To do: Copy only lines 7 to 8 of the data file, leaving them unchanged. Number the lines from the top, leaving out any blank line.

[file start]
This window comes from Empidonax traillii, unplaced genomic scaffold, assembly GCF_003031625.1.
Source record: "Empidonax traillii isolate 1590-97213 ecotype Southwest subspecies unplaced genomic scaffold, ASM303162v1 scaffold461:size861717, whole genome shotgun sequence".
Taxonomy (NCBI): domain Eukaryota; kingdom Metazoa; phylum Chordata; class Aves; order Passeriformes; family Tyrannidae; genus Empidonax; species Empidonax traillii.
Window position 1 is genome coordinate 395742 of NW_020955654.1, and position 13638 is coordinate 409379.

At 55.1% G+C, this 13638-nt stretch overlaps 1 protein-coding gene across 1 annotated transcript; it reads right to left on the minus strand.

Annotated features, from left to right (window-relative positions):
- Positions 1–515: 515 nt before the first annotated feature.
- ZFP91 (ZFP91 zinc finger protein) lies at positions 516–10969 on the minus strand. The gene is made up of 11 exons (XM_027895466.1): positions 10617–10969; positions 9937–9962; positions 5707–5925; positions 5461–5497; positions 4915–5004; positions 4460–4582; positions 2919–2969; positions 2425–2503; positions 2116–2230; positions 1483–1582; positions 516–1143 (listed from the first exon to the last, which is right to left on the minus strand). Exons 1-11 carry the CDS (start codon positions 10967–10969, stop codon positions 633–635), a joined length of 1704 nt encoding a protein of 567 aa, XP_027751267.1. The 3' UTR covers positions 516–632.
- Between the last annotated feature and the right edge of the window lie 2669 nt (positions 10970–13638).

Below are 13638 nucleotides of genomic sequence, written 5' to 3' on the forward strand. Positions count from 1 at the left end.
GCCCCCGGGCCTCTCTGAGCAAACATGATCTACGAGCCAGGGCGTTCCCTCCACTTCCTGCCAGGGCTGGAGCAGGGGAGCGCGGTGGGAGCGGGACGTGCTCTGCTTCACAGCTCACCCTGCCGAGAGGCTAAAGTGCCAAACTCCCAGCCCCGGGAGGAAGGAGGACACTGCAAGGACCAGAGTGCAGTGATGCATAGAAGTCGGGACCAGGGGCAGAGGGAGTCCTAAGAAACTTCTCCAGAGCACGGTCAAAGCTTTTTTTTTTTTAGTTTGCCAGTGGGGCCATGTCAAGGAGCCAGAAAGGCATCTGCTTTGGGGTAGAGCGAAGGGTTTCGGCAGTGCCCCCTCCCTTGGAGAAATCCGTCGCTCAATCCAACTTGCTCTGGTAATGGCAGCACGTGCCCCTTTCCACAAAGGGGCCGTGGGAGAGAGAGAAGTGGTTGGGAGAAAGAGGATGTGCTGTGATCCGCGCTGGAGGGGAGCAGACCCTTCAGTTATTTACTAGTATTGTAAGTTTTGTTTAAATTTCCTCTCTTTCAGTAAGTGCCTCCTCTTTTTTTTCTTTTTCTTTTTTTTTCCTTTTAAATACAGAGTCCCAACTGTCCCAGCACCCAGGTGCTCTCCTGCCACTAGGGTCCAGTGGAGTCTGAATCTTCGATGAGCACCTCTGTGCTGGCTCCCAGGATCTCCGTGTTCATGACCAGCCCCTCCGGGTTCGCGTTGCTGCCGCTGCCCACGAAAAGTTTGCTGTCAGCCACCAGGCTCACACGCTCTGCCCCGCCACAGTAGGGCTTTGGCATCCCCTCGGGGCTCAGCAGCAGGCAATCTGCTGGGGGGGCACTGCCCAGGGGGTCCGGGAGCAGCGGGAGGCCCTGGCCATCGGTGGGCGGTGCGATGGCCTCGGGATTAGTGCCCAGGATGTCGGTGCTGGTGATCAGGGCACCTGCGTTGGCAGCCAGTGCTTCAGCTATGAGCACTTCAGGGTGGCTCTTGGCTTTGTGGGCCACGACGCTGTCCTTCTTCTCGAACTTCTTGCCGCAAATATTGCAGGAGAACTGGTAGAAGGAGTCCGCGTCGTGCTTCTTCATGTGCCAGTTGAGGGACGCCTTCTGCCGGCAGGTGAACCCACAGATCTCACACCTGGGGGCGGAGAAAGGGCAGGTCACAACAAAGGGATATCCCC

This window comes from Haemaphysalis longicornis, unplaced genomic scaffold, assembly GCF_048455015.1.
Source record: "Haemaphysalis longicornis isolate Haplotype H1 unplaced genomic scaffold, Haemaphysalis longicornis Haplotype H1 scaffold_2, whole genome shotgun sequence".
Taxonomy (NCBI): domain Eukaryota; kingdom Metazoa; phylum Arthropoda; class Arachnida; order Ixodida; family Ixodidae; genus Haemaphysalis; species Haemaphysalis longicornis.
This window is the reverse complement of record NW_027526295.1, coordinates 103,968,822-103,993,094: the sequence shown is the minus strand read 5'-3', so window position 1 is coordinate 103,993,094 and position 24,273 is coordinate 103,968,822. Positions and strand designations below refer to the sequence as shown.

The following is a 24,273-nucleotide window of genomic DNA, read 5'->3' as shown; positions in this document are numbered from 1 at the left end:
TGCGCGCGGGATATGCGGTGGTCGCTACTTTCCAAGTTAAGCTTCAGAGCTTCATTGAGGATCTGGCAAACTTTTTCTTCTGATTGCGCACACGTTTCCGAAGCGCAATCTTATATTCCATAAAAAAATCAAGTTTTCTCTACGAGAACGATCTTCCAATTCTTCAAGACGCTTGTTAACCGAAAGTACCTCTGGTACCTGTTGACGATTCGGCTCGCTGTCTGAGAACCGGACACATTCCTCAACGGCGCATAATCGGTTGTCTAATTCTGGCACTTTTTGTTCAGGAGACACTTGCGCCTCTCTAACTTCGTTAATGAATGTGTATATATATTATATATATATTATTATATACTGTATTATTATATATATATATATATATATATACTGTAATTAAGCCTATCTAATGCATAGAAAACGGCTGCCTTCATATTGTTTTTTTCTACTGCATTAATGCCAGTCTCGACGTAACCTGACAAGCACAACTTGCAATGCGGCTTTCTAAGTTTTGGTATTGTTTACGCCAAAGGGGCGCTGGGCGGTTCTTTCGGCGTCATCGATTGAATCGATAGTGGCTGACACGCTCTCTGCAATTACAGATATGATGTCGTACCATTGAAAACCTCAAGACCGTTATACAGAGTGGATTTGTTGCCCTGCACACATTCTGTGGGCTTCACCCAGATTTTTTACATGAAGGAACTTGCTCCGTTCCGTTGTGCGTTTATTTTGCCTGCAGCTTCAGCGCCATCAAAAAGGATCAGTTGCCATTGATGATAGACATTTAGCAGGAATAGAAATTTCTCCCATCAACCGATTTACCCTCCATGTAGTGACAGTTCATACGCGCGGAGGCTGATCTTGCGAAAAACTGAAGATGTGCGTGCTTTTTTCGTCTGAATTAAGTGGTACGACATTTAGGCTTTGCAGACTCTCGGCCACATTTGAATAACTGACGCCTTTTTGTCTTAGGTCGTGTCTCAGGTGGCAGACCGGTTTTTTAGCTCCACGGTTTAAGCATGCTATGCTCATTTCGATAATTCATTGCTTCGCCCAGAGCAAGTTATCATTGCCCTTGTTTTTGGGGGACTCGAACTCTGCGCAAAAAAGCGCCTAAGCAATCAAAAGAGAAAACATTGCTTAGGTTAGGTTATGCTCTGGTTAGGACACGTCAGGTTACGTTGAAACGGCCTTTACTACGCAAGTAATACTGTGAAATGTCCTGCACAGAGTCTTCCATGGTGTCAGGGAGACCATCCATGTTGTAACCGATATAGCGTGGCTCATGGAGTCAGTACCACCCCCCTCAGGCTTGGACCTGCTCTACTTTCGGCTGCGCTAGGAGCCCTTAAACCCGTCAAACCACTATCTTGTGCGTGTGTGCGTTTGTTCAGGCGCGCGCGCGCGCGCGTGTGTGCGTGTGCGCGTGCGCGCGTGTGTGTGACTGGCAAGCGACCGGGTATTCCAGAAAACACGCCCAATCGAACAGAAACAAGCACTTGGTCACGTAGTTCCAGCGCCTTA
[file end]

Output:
- Positions 1–515: 515 nt before the first annotated feature.
- ZFP91 (ZFP91 zinc finger protein) lies at positions 516–10969 on the minus strand. The gene is made up of 11 exons (XM_027895466.1): positions 10617–10969; positions 9937–9962; positions 5707–5925; positions 5461–5497; positions 4915–5004; positions 4460–4582; positions 2919–2969; positions 2425–2503; positions 2116–2230; positions 1483–1582; positions 516–1143 (listed from the first exon to the last, which is right to left on the minus strand). Exons 1-11 carry the CDS (start codon positions 10967–10969, stop codon positions 633–635), a joined length of 1704 nt encoding a protein of 567 aa, XP_027751267.1. The 3' UTR covers positions 516–632.